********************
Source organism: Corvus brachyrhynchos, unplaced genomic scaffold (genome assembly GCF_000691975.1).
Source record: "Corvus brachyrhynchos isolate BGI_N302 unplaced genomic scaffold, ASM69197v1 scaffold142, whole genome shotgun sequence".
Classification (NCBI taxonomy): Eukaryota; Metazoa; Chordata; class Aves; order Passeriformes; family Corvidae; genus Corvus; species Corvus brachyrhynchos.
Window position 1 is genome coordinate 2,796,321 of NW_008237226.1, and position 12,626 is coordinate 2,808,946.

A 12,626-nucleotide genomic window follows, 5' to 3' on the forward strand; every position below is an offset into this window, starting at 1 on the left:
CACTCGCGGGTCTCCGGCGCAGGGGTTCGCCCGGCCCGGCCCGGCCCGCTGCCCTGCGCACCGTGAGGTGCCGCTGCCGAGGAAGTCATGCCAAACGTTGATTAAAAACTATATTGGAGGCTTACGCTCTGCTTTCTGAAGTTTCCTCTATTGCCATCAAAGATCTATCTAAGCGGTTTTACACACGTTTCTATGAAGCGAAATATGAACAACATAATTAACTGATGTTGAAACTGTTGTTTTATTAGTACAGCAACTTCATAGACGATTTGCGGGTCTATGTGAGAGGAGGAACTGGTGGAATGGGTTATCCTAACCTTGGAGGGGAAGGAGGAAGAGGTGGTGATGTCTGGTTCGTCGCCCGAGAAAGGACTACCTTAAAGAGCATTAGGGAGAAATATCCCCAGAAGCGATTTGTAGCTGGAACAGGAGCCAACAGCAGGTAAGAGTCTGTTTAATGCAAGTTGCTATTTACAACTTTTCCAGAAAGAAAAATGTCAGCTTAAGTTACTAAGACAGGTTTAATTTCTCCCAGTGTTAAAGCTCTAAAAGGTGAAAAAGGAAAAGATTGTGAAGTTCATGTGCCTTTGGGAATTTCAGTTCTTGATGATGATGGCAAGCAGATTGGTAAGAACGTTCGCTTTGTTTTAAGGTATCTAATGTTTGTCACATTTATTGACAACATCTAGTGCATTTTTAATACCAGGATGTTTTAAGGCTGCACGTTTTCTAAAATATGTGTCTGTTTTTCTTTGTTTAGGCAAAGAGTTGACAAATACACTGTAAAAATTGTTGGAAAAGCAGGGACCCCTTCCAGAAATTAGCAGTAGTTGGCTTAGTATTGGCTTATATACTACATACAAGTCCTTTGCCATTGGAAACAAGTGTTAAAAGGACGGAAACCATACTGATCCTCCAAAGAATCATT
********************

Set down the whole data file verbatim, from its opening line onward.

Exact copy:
Source organism: Corvus brachyrhynchos, unplaced genomic scaffold (genome assembly GCF_000691975.1).
Source record: "Corvus brachyrhynchos isolate BGI_N302 unplaced genomic scaffold, ASM69197v1 scaffold142, whole genome shotgun sequence".
Classification (NCBI taxonomy): Eukaryota; Metazoa; Chordata; class Aves; order Passeriformes; family Corvidae; genus Corvus; species Corvus brachyrhynchos.
Window position 1 is genome coordinate 2,796,321 of NW_008237226.1, and position 12,626 is coordinate 2,808,946.

A 12,626-nucleotide genomic window follows, 5' to 3' on the forward strand; every position below is an offset into this window, starting at 1 on the left:
CACTCGCGGGTCTCCGGCGCAGGGGTTCGCCCGGCCCGGCCCGGCCCGCTGCCCTGCGCACCGTGAGGTGCCGCTGCCGAGGAAGTCATGCCAAACGTTGATTAAAAACTATATTGGAGGCTTACGCTCTGCTTTCTGAAGTTTCCTCTATTGCCATCAAAGATCTATCTAAGCGGTTTTACACACGTTTCTATGAAGCGAAATATGAACAACATAATTAACTGATGTTGAAACTGTTGTTTTATTAGTACAGCAACTTCATAGACGATTTGCGGGTCTATGTGAGAGGAGGAACTGGTGGAATGGGTTATCCTAACCTTGGAGGGGAAGGAGGAAGAGGTGGTGATGTCTGGTTCGTCGCCCGAGAAAGGACTACCTTAAAGAGCATTAGGGAGAAATATCCCCAGAAGCGATTTGTAGCTGGAACAGGAGCCAACAGCAGGTAAGAGTCTGTTTAATGCAAGTTGCTATTTACAACTTTTCCAGAAAGAAAAATGTCAGCTTAAGTTACTAAGACAGGTTTAATTTCTCCCAGTGTTAAAGCTCTAAAAGGTGAAAAAGGAAAAGATTGTGAAGTTCATGTGCCTTTGGGAATTTCAGTTCTTGATGATGATGGCAAGCAGATTGGTAAGAACGTTCGCTTTGTTTTAAGGTATCTAATGTTTGTCACATTTATTGACAACATCTAGTGCATTTTTAATACCAGGATGTTTTAAGGCTGCACGTTTTCTAAAATATGTGTCTGTTTTTCTTTGTTTAGGCAAAGAGTTGACAAATACACTGTAAAAATTGTTGGAAAAGCAGGGACCCCTTCCAGAAATTAGCAGTAGTTGGCTTAGTATTGGCTTATATACTACATACAAGTCCTTTGCCATTGGAAACAAGTGTTAAAAGGACGGAAACCATACTGATCCTCCAAAGAATCATT